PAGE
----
The following is a guest article by Sally Elbassir, the owner and food taster of Passport and Plates, originally titled "The Tapas, Taverns and History of Madrid: A Food Tour". Be sure to drop by her blog for culinary treats from around the world!
I've always been a foodie. Long before the term "foodie" ever existed, I was that kid who was always eager to try something new.
Things haven't changed much in the last couple of decades. My palate has expanded, and I discovered that my dream job does exist; it just happens to be occupied by Anthony Bourdain. Now I satisfy my foodie obsession by writing on Yelp, and on my blog... there's plenty more where that came from.
I'd always wanted to go on a food tour, but being the budget traveler that I am, could never justify paying for it. Luckily, I left for my first solo trip not long after my birthday, and my parents decided to treat me to a belated birthday present. Thanks, Mom and Dad!
So that's how I found myself standing in Plaza Isabel II at 6:30 pm in the middle of August, ready to embark on a Madrid Food Tour titled "Tapas, Taverns, and History." We were a fun yet eclectic bunch: a Canadian family of four, an American girl living in Germany, an older French woman, and of course, our lovely tour guide Luke!
Since I don't eat pork or drink alcohol, I was intrigued to see how my dietary restrictions would be accommodated, especially in the land of vino and jamón. They did an excellent job of offering me equally delicious modifications.
What I loved most about the tour was its informality. I felt like I was spending the evening following a knowledgeable Madrileño friend around the city, albeit one who is as passionate about eating as I am. That evening, I was a Madrileña.
And now without further ado: tapas, taverns, and history.
Our meeting spot was in the middle of a touristy plaza, so imagine my surprise when our first stop was a mere 300 feet away at Taberna Real. Here I munched on marinated olives, homemade potato chips, pa amb tomàquet (Catalan tomato toast) and tosta de atún con pimientos rojos (tuna toast with red peppers). We were off to a good start.
Fun fact: tapas in Spain refer to the small food bites that you get for free when you order alcoholic drinks. The more drinks you order, the "nicer" the tapas become. The idea originated long ago in Andalusia, when a waiter covered the king's wine glass with a piece of ham to keep bugs away. He liked the idea so much that he implemented the idea of serving a free "tapa" (or "top" in English) with all alcoholic drinks in Spain. And thus, the tapa was born! Tapas are not always free (it depends on the city), and portion sizes can vary significantly.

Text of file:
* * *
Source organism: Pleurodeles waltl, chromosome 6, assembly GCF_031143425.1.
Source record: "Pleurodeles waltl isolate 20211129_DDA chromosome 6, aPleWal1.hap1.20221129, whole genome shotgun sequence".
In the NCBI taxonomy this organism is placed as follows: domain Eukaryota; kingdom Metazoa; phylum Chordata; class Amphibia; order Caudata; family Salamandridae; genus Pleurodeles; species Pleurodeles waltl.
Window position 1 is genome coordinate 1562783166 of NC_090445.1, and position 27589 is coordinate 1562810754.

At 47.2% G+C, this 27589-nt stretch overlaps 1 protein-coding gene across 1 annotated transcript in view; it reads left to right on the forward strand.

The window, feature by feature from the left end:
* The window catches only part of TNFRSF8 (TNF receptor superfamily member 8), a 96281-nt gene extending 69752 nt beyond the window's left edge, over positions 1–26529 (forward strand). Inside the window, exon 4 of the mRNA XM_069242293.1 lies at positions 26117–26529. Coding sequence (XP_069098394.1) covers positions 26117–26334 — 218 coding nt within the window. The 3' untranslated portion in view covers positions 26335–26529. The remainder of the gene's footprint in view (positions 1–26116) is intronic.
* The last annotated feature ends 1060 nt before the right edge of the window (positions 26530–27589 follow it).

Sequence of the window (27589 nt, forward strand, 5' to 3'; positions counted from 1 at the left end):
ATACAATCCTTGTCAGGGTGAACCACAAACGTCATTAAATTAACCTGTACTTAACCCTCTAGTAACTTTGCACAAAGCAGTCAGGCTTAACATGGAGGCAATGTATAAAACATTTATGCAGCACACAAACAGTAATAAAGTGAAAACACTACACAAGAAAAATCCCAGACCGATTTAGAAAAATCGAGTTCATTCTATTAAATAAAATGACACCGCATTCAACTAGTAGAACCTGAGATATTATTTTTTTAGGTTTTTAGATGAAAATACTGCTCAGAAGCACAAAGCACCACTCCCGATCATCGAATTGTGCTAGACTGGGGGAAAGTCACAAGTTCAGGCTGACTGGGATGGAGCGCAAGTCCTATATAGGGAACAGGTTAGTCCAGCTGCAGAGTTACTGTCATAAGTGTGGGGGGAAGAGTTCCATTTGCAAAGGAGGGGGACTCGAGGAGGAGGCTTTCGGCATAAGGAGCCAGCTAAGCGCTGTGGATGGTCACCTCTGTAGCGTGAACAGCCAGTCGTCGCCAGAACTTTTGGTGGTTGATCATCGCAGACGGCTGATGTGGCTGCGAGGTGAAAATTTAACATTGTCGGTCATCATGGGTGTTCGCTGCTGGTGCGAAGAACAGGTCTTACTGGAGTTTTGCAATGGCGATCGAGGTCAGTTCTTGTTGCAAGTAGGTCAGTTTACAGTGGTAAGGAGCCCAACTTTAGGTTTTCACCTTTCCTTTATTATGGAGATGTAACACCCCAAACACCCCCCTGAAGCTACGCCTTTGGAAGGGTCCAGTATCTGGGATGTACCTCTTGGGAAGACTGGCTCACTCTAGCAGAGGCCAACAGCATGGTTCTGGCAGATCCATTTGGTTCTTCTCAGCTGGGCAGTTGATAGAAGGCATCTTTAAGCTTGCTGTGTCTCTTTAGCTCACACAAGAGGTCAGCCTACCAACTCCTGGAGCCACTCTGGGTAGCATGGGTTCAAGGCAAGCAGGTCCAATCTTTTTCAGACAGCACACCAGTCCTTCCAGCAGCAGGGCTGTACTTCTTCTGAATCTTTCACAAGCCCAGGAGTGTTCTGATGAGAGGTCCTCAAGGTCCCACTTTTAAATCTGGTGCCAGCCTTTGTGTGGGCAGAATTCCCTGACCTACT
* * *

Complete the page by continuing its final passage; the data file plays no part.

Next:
Another fun fact: in Madrid, once you finish with an olive (or with your smaller trash in general), you toss the pit on the floor in front of the bar. The dirtier the bar, the more popular it is. Back in the day, competing bars used to send employees to steal trash from Taberna Real to make their bars seem more popular. Sneaky, sneaky.
On our way to the next stop, we walked by the Palacio Real and Plaza de la Villa, where we learned about the tumultuous and incestuous history of the Spanish royal family. Talk about drama! Luke was filled with knowledge and fun tidbits about the city and its history, and he did a great job of covering both food and culture.
Our second stop was Bodegas Ricla, a small mom-and-pop shop I would have never thought to visit. We started with boquerones en vinagre (white anchovies in vinegar), which were deliciously citrusy and significantly less fishy than their standard brown counterparts – almost like a ceviche, in fact. All the ingredients were purchased from the market that day, and this was clearly evidenced by the fresh taste. Accompanying the fish was mosto (grape juice) for me, tostas de cabrales (toast with cooked Asturian blue cheese), and albondigas (beef meatballs). Apparently the meatballs are a secret menu item. The shop owner buys a limited amount of beef at the market so you have to know and ask for them. Definitely felt like a bit of an insider.
At this point, my stomach was doing a happy dance as we followed Luke to our next stop called Meson del Champiñon aka the house of mushrooms. On the way, we passed both Mercado San Miguel (a slightly overpriced foodie market) and the world's oldest restaurant, Sobrino de Botin (insider tip: apparently it's expensive with mediocre food). The mushrooms we ate were heavenly. I'm quite ambivalent towards mushrooms and don't generally understand the fuss, but these were bursting with flavors of spices, herbs, and butter. Perfection. Luke was in the middle of telling us that this restaurant was featured on a famous Asian food show when a group of Korean tourists flooded the bar – the timing couldn't have been better.